(Dis)Orientation week

I got to my hotel in Yokohama after some 26 hours of air and ground travel only to discover that I’d arrived in Orlando, FL – or at least the Japanese version of same, what with the carnival rides and US-style shopping malls full of US retailers, and a hotel that would qualify as seriously high-end in any major US city, right down to the $36 breakfast buffet – I’m guessing IODP got an off-season deal of some kind. I’ve been of two minds about trying to sleep off the jetlag, as succeeding in doing so will sort of mean turning around and going back again, as I’m on the 00:00-12:00 shift once we head out to sea. I killed my day at the hotel getting abstracts submitted to two major geoscience professional meetings, which (just to keep it interesting!) had submission deadlines that overlapped the first week of the Leg 352 commitment.

The next day they bused the science team dockside to the JR, and orientations began: welcome from the IODP Staff Scientist, welcome from the Captain and his staff, safety video and briefing from the captain (on behalf of SIEM, once called TransOcean: the crew and the drilling team); a sequence of very detailed presentations on IODP policies and practices, followed by a once-over of the ship – all this while at the same time trying to shoehorn the too-much stuff I brought along into the tiny stateroom I share with a colleague. Probably I should have demurred when asked if I wanted to hop over to Chinatown for dinner – but it was so good!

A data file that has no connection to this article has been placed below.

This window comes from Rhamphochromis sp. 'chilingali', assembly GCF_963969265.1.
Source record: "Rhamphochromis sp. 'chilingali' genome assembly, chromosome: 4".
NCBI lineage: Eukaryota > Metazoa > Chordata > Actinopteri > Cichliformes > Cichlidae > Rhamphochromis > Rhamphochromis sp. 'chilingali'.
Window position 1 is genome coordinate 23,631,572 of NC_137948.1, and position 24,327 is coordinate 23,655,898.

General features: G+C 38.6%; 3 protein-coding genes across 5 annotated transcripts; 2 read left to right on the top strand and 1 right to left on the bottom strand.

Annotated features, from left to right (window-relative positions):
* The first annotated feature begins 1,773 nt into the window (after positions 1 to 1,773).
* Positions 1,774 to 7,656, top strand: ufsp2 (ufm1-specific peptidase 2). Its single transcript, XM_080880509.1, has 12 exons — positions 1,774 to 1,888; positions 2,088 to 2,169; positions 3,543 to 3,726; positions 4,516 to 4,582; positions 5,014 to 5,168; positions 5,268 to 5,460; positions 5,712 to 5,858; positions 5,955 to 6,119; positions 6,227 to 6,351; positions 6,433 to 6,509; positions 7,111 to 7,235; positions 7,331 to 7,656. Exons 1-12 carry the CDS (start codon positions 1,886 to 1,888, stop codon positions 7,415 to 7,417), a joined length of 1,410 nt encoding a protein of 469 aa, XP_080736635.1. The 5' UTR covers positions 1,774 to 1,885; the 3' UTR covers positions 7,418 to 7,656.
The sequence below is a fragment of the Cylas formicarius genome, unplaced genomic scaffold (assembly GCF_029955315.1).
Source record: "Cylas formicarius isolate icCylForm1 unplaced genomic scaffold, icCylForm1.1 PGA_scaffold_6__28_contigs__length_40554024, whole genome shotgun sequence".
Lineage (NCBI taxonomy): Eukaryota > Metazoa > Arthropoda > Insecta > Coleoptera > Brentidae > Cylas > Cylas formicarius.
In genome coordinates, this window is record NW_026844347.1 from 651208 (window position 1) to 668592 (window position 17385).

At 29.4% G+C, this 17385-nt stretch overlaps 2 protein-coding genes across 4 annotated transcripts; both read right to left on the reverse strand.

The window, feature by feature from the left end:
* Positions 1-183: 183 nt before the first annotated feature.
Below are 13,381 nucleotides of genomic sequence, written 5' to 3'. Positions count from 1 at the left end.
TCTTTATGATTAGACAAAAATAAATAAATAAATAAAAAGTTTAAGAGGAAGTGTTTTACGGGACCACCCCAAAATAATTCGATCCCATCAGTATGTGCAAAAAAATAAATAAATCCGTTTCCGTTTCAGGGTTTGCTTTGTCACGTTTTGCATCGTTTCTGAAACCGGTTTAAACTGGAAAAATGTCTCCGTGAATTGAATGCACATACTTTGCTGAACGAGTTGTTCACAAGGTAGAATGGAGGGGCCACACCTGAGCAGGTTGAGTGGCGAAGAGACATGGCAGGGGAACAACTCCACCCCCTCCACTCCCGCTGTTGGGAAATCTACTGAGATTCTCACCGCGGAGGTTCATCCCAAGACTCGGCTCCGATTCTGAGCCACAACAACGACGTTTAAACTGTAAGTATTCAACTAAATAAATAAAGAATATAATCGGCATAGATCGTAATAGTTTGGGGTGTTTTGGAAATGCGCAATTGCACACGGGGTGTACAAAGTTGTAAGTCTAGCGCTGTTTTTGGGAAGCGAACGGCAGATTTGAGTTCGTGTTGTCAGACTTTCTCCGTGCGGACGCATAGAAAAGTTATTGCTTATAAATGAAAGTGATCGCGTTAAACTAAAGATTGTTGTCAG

Today we got into the big-picture science – why these sites, what do we know, what we may find – and how the actual work processes on the ship will function, along with more detailed tours of the core lab and its procedures and (for me) the Geochemistry lab that will be my workspace every evening until the end of September. It feels to me a little tiny bit like the 1980’s, back when I was in graduate school – a lab full of instruments, me responsible for the data and its interpretation, with the nice perk that this time there will be technicians to make sure it all works right and our time is not wasted.

All in all, so far a very disorienting orientation, in a drinking-from-a-firehose kind of way. They keep assuring us that it’ll all be pretty obvious once we finally get to work, and intellectually I get that – probably that will happen when we move onto our shifts ,and I can get back to a normal sleep cycle.

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